In my quest for geeky stuff I stumbled upon a deliciously retro trend among the typing connoisseurs: the mechanical keyboard. The mechanical keyboard looks like a regular one but hides a secret: the mechanical switches that make the keys go down and up. Once upon a time, all computer keyboards were like this, so there's a chance you've typed in one (if you're old enough, and you are, and you know it). Then some capitalist in search for profit discovered the membrane keyboard and other shitty alternatives, and that was it for the good old mechanical keys... until the vintage hysteria made it an object of desire for geeks and hipsters.
I learned to code in an old IBM PC from 1986. I remember that clicky keyboard, sturdy as hell, that coped with my furious typing and enraged debugging. I still cannot believe that Enter key resisted such abuse. With such precedents it's no surprise I was captivated by the idea of reliving those magical days. But there are a number of problems.
- They are expensive. Around 150€. Not an impulse buy but, was it to stop me from buying an essential tool I would be using for the rest of my life (and probably leaving as heir for generations to come...)? Of course not!
- They are loud. Like, very loud. Apparently that reassuring clicky thing is way too much for many, specially in open environments where it is said that coworkers have reached the point of life threatening their owners. This is a problem. I use my home computer when everybody else sleeps, and I'm not so much scared about my coworkers threats as I am about my wife's. Nothing that a little bit of research won't fix, though. I learned that mechanical keyboards come in many flavors, as many as colors of the switch rainbow. There are like a million different switch colors, each with a defining behavior. I settled for the MX Red one (over the most popular brown and blue ones) due to its silent operation. (I prayed in secret while the package was in transit for that feature to be true, at the unbearable scenario of deciding between my life and my keyboard).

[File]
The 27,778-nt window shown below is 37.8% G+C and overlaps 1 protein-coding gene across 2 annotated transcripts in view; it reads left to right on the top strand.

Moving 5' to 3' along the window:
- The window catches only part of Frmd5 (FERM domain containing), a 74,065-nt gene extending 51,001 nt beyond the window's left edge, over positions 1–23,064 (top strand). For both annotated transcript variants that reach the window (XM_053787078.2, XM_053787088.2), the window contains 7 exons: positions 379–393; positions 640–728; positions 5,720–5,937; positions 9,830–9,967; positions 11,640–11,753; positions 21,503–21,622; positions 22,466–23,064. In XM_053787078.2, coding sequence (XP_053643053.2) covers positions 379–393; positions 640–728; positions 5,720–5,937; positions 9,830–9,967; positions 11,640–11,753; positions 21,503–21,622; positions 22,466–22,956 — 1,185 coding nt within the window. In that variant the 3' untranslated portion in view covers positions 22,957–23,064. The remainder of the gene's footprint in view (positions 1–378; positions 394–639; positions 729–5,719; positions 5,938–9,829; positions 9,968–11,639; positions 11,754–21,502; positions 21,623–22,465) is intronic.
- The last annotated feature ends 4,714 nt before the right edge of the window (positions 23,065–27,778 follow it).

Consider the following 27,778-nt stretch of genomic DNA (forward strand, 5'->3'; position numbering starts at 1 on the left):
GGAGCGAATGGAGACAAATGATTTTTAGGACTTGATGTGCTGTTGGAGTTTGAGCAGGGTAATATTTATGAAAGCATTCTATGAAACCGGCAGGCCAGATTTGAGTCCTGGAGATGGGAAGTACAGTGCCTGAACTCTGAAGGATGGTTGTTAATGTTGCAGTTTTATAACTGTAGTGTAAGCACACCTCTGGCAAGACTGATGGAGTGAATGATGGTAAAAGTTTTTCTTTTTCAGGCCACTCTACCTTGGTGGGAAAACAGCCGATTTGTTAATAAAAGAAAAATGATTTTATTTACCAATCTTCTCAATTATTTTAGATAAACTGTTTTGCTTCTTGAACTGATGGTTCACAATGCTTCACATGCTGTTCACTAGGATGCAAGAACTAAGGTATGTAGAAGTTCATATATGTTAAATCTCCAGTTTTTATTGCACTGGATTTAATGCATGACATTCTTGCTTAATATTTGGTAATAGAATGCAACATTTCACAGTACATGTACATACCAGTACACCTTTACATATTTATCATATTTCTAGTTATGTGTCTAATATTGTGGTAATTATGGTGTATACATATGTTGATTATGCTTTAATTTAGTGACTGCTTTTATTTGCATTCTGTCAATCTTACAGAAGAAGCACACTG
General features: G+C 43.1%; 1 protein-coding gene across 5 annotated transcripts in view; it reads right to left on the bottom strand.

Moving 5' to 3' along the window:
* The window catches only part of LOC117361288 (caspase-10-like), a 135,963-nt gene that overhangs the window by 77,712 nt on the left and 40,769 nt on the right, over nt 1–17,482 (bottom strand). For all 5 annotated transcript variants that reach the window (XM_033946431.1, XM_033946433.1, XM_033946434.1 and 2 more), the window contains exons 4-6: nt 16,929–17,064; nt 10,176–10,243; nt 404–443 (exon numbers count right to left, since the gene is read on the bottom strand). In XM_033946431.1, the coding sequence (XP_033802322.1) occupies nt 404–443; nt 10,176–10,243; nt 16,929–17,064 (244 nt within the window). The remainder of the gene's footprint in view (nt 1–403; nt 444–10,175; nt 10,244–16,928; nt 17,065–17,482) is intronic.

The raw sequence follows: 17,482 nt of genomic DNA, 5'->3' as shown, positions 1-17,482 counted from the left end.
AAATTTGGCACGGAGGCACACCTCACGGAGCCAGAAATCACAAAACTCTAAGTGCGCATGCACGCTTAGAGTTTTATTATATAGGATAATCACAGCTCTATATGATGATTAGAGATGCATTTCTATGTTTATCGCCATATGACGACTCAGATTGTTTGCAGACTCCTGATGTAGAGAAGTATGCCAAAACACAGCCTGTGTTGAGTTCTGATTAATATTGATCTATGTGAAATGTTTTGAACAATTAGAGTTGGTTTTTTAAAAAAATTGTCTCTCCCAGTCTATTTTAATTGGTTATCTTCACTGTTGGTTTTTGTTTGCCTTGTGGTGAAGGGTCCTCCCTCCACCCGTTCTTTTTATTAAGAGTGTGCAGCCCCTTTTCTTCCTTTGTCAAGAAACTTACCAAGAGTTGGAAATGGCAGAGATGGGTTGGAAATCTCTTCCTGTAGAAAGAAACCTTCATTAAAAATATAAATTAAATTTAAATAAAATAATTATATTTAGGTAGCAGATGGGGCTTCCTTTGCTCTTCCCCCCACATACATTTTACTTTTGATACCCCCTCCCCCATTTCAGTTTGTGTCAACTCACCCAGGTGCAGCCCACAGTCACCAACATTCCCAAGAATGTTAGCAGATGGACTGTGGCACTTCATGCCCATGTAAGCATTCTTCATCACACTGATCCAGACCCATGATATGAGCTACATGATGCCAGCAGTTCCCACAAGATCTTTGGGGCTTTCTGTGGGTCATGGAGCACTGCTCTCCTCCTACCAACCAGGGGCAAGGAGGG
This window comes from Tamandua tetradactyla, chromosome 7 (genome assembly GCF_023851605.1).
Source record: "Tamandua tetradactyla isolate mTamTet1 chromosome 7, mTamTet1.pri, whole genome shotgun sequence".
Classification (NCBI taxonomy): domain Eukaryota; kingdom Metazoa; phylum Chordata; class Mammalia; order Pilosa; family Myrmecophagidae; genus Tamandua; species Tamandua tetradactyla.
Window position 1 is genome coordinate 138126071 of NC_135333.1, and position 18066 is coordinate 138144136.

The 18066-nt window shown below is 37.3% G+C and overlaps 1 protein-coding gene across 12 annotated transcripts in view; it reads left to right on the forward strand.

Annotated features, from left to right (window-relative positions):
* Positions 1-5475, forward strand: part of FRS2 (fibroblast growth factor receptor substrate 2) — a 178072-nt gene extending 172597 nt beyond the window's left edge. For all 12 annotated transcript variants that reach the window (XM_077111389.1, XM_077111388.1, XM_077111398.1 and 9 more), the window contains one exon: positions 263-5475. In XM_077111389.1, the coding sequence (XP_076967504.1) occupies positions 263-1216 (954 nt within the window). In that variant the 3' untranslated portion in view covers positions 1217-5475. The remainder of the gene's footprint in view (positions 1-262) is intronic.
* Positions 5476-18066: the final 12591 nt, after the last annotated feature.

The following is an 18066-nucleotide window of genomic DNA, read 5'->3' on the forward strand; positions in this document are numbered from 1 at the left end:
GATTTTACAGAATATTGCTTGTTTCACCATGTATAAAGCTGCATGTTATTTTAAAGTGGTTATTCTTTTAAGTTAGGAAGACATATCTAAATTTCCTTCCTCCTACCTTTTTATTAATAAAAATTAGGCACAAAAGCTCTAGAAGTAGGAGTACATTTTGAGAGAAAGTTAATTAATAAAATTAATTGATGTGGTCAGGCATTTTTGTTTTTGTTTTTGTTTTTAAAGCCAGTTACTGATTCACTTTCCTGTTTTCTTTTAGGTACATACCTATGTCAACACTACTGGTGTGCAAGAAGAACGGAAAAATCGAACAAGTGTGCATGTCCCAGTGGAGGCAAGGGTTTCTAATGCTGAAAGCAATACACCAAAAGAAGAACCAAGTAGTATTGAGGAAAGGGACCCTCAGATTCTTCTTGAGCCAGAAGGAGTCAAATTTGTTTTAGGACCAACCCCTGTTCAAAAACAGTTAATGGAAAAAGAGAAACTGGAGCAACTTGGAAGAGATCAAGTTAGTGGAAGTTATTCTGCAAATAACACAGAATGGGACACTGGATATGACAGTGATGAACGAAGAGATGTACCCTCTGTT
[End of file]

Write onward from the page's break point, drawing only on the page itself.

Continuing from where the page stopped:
- Finally, they're not available with a Spanish key map. Really? Really. Search Amazon now and confirm that either they're not available or they're suspiciously cheap. But, hey, I purchased an iPad keyboard during my last trip to US and it's not that bad. I switch the iOS configuration from Español to English depending on what I'm writing and... well, I make do. Will a little bit of adjusting stop me from enjoying the pinnacle of keyboards? I'm pretty sure the adjusting exercise is even going to prevent Alzheimer or something. Come on! Hit checkout, fill in credit card, order confirmed.
...package delivered! My Das Keyboard Proffesional S, a mechanical keyboard engineered in Germany is home. First thing to notice: this thing is huge. Enormous besides my sleek Apple keyboard, who looks up with impotence while it's being pushed away by the big newcomer. It needs two USB ports!! Man this is a tank! (And weights just us much).
Now let's check the so much touted typing feel. I press a key and... wow that is light! I mean, it almost needs no pressure to push the key. Not sure I like this. If I'm not very precise with my strokes I'm going to press many keys at once. And I do, actually. The slightly different size of the keys and the oh god what was I thinking when I bought a US key map, makes me make thousands of mistakes. I'm back at 8 years old now, looking down at my keyboard carefully preparing every letter I press. Frustrating. And the feel of the keys... well, I'm not blown away honestly. Not that different. I don't know, perhaps it was not a good idea after all.
I leave it on the desk. Plugged in. And hit it again the next day. And the next. I'm slowly adjusting to the position of the keys. I'm getting back at touch typing and I eventually chain a long sequence of keystrokes. That feeling of pushing the key deep down in the keyboard, that sound when the key hits the bottom, ... and then one more mistake. Aaaaarrggh! But I stubbornly keep on...
I don't know what it is, perhaps it's the remembrance of the 80s, perhaps it's the sound of the keys, perhaps it's that I've spent 120€ on it, perhaps it's that I'm earning it by improving every day... but I start to feel something about this new companion on my desk. I cannot express it in words. I don't know. It must be love.